Mid-way through my daughter’s first term in 7th grade, she declared her desire to be home-schooled.
She made the announcement the day after she performed the last Nutcracker of the season with the Atlantic Ballet Company in Camden.
It’s always a jam-packed November for us leading up to the show. The Monday after it closes the family takes a breath, re-assesses what we’re doing (and gives a little gasp at how little time we have to prepare for Christmas). That Monday morning in early December, when my husband was driving them both to school, she made the announcement.
She has requested that I not go into detail here; suffice it to say that she was just not connecting to what her teachers were doing. It’s more than partly my fault; she hears me talk pretty much constantly about what I consider the ideal learning environment -- how students should choose their own learning pathways and discover and pursue their passions -- and I can see how that led her frustration level to rise above what she could easily endure.
At any rate, she’s home, and as I’m writing this she’s playing chess with my brother. (We have lots of learning resources here at home...my husband and I work on her writing, she and I read together and write play scenes, my brother is a math teacher so they have plans to work together, and she’s chosen to learn the Constitution. We’re thinking about a foreign language option and she’d like to start designing houses and making models. Every day opens new possibilities as she explores the freedom of learning that she owns and controls, and there are never enough hours in a day.)
Both my kids have always had an option to homeschool that they are welcome to invoke at any time. My son, a sophomore at Mt. View High School, wanted to be able to enjoy algebra more, so he learns that at home (actually, my brother bears that responsibility). We have the kind of flexibility that comes from luck, lots of extended-family support, and a life designed around poverty-by-choice. And I love having them home. (Read, “The Homeschooling School Board Member”)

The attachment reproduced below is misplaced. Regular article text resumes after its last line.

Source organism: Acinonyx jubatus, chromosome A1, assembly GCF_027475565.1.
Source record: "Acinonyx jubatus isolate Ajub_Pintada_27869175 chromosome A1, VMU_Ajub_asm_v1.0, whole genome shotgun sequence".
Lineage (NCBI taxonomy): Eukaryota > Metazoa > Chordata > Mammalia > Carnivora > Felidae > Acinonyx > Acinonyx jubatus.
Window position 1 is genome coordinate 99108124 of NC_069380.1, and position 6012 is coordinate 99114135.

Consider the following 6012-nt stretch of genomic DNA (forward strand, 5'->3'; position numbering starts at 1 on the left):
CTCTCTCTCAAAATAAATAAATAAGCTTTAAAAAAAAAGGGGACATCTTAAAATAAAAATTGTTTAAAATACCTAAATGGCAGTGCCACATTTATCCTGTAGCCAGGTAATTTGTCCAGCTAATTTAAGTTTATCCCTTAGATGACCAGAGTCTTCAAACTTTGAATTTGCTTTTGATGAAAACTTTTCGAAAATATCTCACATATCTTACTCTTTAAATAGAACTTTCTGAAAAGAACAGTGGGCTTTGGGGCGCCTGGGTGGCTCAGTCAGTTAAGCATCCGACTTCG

What I want for my district is for every child to have these kinds of choices. It’s not good enough that I can provide for my own kids’ learning. But after nine years on the RSU 3 school board; after doing my best to learn what I can about public education -- about learning, children, institutions, teaching, assessments (formative and summative), learning standards, learning progressions, accountability, creativity, innovation, success, failure, neuroscience, meta-cognition, literacy, numeracy, technology, games, projects, proficiency, competency, mastery, practice, engagement, connection and multiplication -- and then taking a hard look at our own public education institutions, I’m allowing myself to consider the possibility that it simply cannot change.
I recently discovered the concept of “connected adjacencies.” It was conceived with business models in mind. Its creator, Saul Kaplan, says on his blog, It’s Saul Connected, ”Don’t go to war with current models and systems. Too many are in love with them and you will lose. Create the future through connected adjacencies.”
He goes on to explain, “Instead of going to war to transform an entrenched operating model, create real world sandboxes right next door in which a new generation of transformative operating models can be explored.” So what the heck am I doing this for?